Best software practices: architecture

Autor: Damian Chodorek • Opublikowany: 23 lutego 2019 • Kategoria: Good practices

Best architecture and design practices. Gathered from various sources.

  • Architecture reflects organisational communication model, reverse is true.
  • When teams aren’t aware of their architecture (don’t have the big picture), it tends to degrade.
  • The goad of software architecture is to minimaze the human resources required to build and maintain the required system.
  • The measure of design quality is the measure of effort required to meet the needs of the customer.
  • SOLID – applies to method/class/module/service level
    • Single responsibility principle – one should have only a single responsibility.
    • Open/closed principle – open for extension, but closed for modification.
    • Liskov substitution principle – one should be replaceable with instances of its subtype without altering the correctness of that program.
    • Interface segregation principle – many client-specific interfaces are better than one general-purpose interface.
    • Dependency inversion principle – one should depend upon abstractions, not concretions.
  • Importance
    • Composition over inheritance.
    • Convention over configuration.
    • Principle over practices.
    • Simplicity over familiarity.
    • Explicit over magic.
    • Duplication over poor abstraction.
  • Packaging principles
    • Screaming Architecture – project structure should tell us very clearly what the system is about, not what framework is used.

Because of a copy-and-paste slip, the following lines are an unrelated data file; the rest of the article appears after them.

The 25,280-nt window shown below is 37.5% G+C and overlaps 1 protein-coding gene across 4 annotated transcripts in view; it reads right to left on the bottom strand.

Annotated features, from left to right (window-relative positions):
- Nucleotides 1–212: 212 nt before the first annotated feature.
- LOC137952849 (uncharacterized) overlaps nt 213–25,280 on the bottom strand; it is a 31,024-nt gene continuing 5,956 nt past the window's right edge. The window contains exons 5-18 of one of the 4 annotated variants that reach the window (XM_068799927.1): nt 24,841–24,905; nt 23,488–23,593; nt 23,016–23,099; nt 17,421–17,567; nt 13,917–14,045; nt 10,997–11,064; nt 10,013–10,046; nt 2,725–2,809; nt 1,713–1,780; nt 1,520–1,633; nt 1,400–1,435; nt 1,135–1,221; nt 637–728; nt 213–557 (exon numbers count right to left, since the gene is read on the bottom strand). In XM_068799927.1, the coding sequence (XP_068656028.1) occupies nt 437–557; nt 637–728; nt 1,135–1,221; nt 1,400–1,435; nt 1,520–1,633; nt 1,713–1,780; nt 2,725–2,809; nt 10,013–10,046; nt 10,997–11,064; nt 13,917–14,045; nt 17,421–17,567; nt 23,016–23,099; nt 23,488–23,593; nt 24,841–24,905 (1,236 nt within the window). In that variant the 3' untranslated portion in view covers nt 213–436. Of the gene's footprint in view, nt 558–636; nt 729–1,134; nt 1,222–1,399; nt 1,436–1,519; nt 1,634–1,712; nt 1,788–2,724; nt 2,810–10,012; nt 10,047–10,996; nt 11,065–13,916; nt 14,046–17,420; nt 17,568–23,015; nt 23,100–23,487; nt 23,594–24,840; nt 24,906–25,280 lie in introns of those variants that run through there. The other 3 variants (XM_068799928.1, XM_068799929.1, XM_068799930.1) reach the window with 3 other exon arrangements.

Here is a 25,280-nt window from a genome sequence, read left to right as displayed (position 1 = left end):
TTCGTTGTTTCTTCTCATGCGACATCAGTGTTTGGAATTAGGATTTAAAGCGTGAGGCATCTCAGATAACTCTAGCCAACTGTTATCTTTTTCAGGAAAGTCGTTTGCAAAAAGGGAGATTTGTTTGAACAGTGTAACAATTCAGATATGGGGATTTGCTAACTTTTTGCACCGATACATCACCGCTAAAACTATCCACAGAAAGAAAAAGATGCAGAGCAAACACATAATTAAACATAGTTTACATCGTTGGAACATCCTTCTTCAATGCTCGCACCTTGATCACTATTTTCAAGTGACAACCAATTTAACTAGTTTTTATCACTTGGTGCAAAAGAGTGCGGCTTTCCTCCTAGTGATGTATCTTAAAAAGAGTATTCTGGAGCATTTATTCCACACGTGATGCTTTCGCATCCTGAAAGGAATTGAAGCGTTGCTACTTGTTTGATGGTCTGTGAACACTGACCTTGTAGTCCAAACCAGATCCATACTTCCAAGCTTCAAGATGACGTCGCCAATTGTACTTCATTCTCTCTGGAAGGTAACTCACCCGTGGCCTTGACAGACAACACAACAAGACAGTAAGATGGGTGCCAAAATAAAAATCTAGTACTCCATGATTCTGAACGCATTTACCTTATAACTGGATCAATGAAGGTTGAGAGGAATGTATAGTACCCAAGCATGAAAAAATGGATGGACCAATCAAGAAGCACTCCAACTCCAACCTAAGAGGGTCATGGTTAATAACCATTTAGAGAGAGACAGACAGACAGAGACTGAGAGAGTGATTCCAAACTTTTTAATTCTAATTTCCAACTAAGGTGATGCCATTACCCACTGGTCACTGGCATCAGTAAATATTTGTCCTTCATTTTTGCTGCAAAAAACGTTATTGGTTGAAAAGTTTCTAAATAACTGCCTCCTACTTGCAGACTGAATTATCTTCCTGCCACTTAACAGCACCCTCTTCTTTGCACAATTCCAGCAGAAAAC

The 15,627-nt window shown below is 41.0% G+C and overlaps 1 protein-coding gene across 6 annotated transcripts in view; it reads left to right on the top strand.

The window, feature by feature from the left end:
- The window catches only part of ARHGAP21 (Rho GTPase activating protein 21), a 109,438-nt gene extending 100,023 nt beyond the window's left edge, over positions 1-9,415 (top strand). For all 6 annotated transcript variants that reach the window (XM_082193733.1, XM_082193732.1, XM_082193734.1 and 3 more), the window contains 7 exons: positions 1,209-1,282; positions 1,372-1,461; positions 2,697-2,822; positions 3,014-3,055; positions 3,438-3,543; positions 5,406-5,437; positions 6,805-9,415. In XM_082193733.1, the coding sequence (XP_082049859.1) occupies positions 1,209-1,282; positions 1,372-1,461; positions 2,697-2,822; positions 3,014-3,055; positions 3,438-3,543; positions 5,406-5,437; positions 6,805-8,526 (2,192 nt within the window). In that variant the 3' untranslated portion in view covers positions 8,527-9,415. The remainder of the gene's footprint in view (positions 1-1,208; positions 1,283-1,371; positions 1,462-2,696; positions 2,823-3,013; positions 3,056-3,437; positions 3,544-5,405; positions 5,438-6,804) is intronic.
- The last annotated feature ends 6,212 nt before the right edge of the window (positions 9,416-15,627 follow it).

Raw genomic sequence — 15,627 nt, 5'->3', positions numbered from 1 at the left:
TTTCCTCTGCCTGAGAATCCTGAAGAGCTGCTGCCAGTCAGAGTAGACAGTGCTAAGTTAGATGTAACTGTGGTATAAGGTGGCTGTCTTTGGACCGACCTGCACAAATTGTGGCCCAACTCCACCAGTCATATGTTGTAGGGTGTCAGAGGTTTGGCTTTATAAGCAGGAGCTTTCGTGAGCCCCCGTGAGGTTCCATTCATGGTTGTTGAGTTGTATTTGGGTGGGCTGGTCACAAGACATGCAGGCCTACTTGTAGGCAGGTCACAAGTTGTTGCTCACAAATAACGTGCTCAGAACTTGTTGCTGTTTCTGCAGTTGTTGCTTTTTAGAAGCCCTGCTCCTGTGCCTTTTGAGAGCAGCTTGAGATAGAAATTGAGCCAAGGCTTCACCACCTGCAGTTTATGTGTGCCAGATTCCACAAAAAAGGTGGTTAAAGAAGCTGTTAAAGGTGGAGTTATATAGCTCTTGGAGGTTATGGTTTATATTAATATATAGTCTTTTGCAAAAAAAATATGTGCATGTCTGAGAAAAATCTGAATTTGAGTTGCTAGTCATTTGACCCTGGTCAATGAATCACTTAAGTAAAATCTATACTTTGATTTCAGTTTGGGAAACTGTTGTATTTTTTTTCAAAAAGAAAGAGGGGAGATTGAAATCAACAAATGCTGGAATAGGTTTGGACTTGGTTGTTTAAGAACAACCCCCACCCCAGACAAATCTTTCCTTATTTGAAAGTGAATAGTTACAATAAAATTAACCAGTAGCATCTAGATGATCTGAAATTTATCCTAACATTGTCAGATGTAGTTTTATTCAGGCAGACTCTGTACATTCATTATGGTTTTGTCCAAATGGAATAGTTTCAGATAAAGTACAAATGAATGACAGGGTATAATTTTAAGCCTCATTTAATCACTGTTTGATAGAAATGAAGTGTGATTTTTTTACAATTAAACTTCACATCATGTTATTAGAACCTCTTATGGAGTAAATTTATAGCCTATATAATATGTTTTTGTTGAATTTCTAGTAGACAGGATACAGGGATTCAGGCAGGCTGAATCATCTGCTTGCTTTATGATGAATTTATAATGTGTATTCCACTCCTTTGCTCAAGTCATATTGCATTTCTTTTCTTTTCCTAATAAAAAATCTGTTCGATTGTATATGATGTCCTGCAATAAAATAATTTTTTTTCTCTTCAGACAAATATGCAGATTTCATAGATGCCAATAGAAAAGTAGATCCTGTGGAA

• Go for High Cohesion (group items with functions that are similar in many aspects).
    • Go for Low Coupling (a module is said to be loosely coupled if a module is independent of any other modules).
    • The Release Reuse Equivalency Principle – the granule of reuse is the granule of release.
    • The Common Closure Principle – classes that change together are packaged together.
    • The Common Reuse Principle – classes that are used together are packaged together.
    • The Acyclic Dependencies Principle – the dependency graph of packages must have no cycles.
    • The Stable Dependencies Principle – depend in the direction of stability.
    • The Stable Abstractions Principle – abstractness increases with stability.
  • Separate
    • Stable from unstable.
    • Permanent from temporary.
    • Synchronous from asynchronous.
    • Similar from different.
    • Symmetrical from asymmetrical.
    • Construction from operation.
    • Content from presentation.
    • Easy from complex.
    • Stateless from stateful.
    • Application-level code from system-level code.
    • Methods that read from methods that write.
    • One from Many, Many from Many.
  • Scalability
    • DRY
    • YAGNI – don’t write code until you actually need it, and remove any code that isn’t being used.
    • Ignorance limits on ability of a software to scale.
    • Good enough for each part is often best for the whole system.
    • Group together things that change at the same time for the same reasons.
    • Legacy code is a code without tests.
    • Adopt „fits in my head” principle.
    • Smaller is not necessarily better, more replaceable is better.
    • Be only as generic as you know you need to be right now.
    • Restrict the scope of data to the smallest possible
    • Complexity is a prison; simplicity is freedom.

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